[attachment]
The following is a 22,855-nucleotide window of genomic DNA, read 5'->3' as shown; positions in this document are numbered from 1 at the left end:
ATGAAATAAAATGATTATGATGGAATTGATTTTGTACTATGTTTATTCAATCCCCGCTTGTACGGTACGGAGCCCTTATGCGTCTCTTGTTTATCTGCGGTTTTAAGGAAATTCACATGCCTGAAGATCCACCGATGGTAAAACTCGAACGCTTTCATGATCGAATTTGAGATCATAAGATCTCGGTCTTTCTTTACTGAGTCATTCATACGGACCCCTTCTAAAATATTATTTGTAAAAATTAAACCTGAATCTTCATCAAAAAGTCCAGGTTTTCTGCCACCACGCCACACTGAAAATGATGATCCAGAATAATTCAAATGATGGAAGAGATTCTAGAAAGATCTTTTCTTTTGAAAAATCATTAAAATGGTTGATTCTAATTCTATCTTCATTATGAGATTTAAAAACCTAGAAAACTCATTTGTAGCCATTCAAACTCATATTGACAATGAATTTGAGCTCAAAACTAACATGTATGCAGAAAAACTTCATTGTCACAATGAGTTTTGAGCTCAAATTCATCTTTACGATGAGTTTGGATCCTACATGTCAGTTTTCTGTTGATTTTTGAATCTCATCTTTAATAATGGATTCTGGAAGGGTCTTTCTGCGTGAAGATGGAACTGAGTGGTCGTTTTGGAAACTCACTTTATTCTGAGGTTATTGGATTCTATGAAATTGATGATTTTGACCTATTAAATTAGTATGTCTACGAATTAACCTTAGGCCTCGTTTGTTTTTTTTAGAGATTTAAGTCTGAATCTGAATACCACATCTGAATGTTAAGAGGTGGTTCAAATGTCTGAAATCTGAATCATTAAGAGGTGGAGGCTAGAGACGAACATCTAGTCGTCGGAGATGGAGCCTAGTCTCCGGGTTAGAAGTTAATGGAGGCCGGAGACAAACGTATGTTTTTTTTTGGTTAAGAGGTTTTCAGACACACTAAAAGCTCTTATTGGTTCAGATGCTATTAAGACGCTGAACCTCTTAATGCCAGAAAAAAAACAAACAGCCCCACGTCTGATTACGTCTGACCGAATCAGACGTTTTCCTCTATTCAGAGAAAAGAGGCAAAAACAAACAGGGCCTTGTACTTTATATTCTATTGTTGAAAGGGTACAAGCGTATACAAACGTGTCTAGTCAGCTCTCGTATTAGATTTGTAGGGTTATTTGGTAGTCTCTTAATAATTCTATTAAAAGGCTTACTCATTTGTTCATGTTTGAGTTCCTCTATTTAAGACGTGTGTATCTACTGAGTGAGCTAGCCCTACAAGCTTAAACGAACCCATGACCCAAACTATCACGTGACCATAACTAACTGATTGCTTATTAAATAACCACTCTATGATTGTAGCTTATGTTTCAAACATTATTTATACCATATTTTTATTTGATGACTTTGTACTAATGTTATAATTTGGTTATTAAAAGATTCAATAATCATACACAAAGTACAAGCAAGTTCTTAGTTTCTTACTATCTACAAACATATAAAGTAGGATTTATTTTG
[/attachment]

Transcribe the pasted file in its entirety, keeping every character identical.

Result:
The following is a 22,855-nucleotide window of genomic DNA, read 5'->3' as shown; positions in this document are numbered from 1 at the left end:
ATGAAATAAAATGATTATGATGGAATTGATTTTGTACTATGTTTATTCAATCCCCGCTTGTACGGTACGGAGCCCTTATGCGTCTCTTGTTTATCTGCGGTTTTAAGGAAATTCACATGCCTGAAGATCCACCGATGGTAAAACTCGAACGCTTTCATGATCGAATTTGAGATCATAAGATCTCGGTCTTTCTTTACTGAGTCATTCATACGGACCCCTTCTAAAATATTATTTGTAAAAATTAAACCTGAATCTTCATCAAAAAGTCCAGGTTTTCTGCCACCACGCCACACTGAAAATGATGATCCAGAATAATTCAAATGATGGAAGAGATTCTAGAAAGATCTTTTCTTTTGAAAAATCATTAAAATGGTTGATTCTAATTCTATCTTCATTATGAGATTTAAAAACCTAGAAAACTCATTTGTAGCCATTCAAACTCATATTGACAATGAATTTGAGCTCAAAACTAACATGTATGCAGAAAAACTTCATTGTCACAATGAGTTTTGAGCTCAAATTCATCTTTACGATGAGTTTGGATCCTACATGTCAGTTTTCTGTTGATTTTTGAATCTCATCTTTAATAATGGATTCTGGAAGGGTCTTTCTGCGTGAAGATGGAACTGAGTGGTCGTTTTGGAAACTCACTTTATTCTGAGGTTATTGGATTCTATGAAATTGATGATTTTGACCTATTAAATTAGTATGTCTACGAATTAACCTTAGGCCTCGTTTGTTTTTTTTAGAGATTTAAGTCTGAATCTGAATACCACATCTGAATGTTAAGAGGTGGTTCAAATGTCTGAAATCTGAATCATTAAGAGGTGGAGGCTAGAGACGAACATCTAGTCGTCGGAGATGGAGCCTAGTCTCCGGGTTAGAAGTTAATGGAGGCCGGAGACAAACGTATGTTTTTTTTTGGTTAAGAGGTTTTCAGACACACTAAAAGCTCTTATTGGTTCAGATGCTATTAAGACGCTGAACCTCTTAATGCCAGAAAAAAAACAAACAGCCCCACGTCTGATTACGTCTGACCGAATCAGACGTTTTCCTCTATTCAGAGAAAAGAGGCAAAAACAAACAGGGCCTTGTACTTTATATTCTATTGTTGAAAGGGTACAAGCGTATACAAACGTGTCTAGTCAGCTCTCGTATTAGATTTGTAGGGTTATTTGGTAGTCTCTTAATAATTCTATTAAAAGGCTTACTCATTTGTTCATGTTTGAGTTCCTCTATTTAAGACGTGTGTATCTACTGAGTGAGCTAGCCCTACAAGCTTAAACGAACCCATGACCCAAACTATCACGTGACCATAACTAACTGATTGCTTATTAAATAACCACTCTATGATTGTAGCTTATGTTTCAAACATTATTTATACCATATTTTTATTTGATGACTTTGTACTAATGTTATAATTTGGTTATTAAAAGATTCAATAATCATACACAAAGTACAAGCAAGTTCTTAGTTTCTTACTATCTACAAACATATAAAGTAGGATTTATTTTG